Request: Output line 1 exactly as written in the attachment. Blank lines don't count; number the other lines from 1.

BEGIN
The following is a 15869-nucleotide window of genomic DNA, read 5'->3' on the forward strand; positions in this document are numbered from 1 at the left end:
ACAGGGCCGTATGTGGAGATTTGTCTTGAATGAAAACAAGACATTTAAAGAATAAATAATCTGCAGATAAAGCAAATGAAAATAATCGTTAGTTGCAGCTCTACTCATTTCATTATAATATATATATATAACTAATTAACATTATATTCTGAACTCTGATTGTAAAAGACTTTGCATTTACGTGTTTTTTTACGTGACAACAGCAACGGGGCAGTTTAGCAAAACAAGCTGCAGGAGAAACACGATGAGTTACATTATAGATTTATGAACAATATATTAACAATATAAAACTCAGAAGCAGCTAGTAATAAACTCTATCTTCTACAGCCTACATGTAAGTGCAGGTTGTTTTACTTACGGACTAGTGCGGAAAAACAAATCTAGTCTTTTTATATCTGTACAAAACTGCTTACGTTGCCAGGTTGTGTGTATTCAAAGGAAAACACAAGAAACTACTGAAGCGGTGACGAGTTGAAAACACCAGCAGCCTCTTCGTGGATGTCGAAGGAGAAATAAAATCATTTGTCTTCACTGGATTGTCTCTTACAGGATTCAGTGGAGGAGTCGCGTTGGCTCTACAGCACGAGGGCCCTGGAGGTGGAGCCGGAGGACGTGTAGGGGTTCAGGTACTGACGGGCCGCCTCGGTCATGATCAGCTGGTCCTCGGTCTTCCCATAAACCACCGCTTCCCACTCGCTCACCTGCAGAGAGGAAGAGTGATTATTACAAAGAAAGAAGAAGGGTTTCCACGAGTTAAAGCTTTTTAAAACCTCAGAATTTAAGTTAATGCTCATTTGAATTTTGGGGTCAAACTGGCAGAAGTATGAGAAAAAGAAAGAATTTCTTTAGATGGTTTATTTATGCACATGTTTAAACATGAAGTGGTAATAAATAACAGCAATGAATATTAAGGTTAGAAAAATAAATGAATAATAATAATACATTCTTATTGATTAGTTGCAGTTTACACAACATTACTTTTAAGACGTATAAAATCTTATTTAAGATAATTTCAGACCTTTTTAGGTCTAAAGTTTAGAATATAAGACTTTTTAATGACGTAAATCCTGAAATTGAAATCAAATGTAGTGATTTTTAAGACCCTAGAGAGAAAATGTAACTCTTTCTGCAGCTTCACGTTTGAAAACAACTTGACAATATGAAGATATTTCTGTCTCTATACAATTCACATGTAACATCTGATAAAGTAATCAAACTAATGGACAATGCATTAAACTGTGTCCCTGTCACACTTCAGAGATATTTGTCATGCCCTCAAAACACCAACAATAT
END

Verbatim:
The following is a 15869-nucleotide window of genomic DNA, read 5'->3' on the forward strand; positions in this document are numbered from 1 at the left end: